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Abstract Details

Utility of Neurofilament Light Chain in Assessment of Neurocysticercosis in Lusaka, Zambia
Infectious Disease
S25 - Diagnostics and Therapeutics in Infectious Disease (4:54 PM-5:06 PM)
008
Neurocysticercosis is one of the most common causes of epilepsy in low- and middle-income countries. However, little is known regarding optimal diagnostic tests for this condition, especially in resource-limited settings where access to neuroimaging is often limited.  NFL is a marker of central neuronal damage. Studies have suggested that it may have clinical utility in diagnosing other neurological conditions marked by this damage, but its relationship with NCC is unknown.

1. Determine whether neurofilament light chain (NFL) serum concentration is higher in people with neurocysticercosis (NCC) than in those with other causes of focal epilepsy.

2. Determine whether NFL concentration is higher in people with neurocysticercosis with an abnormal EEG than in people with neurocysticercosis with a normal EEG.

A prospective case-control study with cross-sectional evaluation of diagnostic testing was conducted among consenting adults seen at the main referral center in Lusaka, Zambia from January 2022 to October 2023. Cases were defined as those participants with untreated NCC with active lesions on head CT or MRI, regardless of clinical presentation.  Controls were adults with new-onset focal epilepsy within the previous six months and no evidence of NCC on neuroimaging. Demographic and clinical details were captured, and participants underwent routine EEG and blood collection for serum NFL concentrations using ELISA assays. Wilcoxon rank sum tests were used to compare means between groups.

34 cases and 32 controls had NFL data available. Mean NFL concentration was significantly higher in controls than in cases (361.3 vs. 54.1 pg/mL, p=0.0031). Among those with NCC, NFL concentration was significantly higher in those with an abnormal EEG (114.6 vs. 36.3 pg/mL, p=0.0029).
Among those with NCC, NFL concentration is significantly higher in those with an abnormal EEG, suggesting it may be a promising biomarker of seizure propensity amongst people with NCC.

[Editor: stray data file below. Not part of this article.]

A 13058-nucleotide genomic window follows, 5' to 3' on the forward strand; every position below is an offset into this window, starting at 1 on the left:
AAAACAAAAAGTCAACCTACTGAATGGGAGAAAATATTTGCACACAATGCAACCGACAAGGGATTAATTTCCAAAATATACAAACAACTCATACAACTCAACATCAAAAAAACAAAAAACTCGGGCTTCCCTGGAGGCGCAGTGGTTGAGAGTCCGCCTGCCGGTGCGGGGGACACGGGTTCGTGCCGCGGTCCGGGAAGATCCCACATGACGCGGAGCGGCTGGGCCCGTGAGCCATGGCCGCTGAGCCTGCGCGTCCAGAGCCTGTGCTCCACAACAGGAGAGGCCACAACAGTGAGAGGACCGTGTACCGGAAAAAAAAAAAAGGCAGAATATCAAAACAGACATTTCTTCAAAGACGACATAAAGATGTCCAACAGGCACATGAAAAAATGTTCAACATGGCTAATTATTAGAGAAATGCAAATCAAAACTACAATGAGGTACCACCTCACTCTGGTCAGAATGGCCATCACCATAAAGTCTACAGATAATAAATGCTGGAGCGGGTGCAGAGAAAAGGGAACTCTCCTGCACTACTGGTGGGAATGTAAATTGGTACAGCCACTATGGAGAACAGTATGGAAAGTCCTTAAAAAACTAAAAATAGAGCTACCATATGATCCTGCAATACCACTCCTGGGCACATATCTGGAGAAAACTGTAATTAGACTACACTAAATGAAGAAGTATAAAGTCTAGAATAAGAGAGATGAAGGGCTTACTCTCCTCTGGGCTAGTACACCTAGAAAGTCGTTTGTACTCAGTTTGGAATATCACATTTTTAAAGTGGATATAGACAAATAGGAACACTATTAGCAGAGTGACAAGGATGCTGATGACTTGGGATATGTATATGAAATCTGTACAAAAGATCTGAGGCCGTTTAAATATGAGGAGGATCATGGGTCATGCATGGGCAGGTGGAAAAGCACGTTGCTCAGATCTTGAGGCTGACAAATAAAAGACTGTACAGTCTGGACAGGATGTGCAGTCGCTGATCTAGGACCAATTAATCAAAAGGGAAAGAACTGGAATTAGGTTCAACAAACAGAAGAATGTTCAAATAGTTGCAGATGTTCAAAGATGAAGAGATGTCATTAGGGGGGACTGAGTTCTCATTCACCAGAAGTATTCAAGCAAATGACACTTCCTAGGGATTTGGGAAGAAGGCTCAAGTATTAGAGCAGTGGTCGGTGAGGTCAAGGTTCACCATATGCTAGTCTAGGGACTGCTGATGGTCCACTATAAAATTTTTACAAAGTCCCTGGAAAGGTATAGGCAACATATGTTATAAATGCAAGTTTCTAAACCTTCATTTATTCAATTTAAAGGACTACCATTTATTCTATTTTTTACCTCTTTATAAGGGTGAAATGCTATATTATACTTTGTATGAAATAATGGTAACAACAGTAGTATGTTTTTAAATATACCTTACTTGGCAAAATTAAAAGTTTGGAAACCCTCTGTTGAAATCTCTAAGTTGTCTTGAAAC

Authors/Disclosures
Kristen Sportiello
PRESENTER
The institution of an immediate family member of Ms. Sportiello has received research support from National Institutes of Health (NIH). An immediate family member of Ms. Sportiello has received personal compensation in the range of $50,000-$99,999 for serving as a Research Assistant with National Institutes of Health (NIH).
Claudia Gambrah-Lyles Dr. Gambrah-Lyles has nothing to disclose.
Mashina Chomba (University of Zambia) Dr. Chomba has nothing to disclose.
Melody Asukile (University Teaching Hospital) Dr. Asukile has received research support from Royal Society for Tropical Medicine and Hygiene. Dr. Asukile has received personal compensation in the range of $0-$499 for serving as a meeting speaker with American Neurological Association.
No disclosure on file
Deanna Saylor (Johns Hopkins Hospital) The institution of Dr. Saylor has received research support from National Institutes of Health. The institution of Dr. Saylor has received research support from National Multiple Sclerosis Society. The institution of Dr. Saylor has received research support from American Academy of Neurology. The institution of Dr. Saylor has received research support from United States Department of State. Dr. Saylor has a non-compensated relationship as a Member of multiple committees and task forces focused on improving access to MS medications to people across the world with Multiple Sclerosis International Federation that is relevant to AAN interests or activities. Dr. Saylor has a non-compensated relationship as a Member of the Neurology and COVID19 committee with World Health Organization that is relevant to AAN interests or activities. Dr. Saylor has a non-compensated relationship as a Member of the International Outreach Committee, Junior and Early Career Membership Committee, and Educational Innovation Commitees with American Neurological Association that is relevant to AAN interests or activities.
David Bearden (University of Rochester School of Medicine) Dr. Bearden has received personal compensation in the range of $500-$4,999 for serving as a Consultant for Biogen. Dr. Bearden has received personal compensation in the range of $500-$4,999 for serving as a Consultant for Praxis. Dr. Bearden has received personal compensation in the range of $100,000-$499,999 for serving as an Expert Witness for law firms.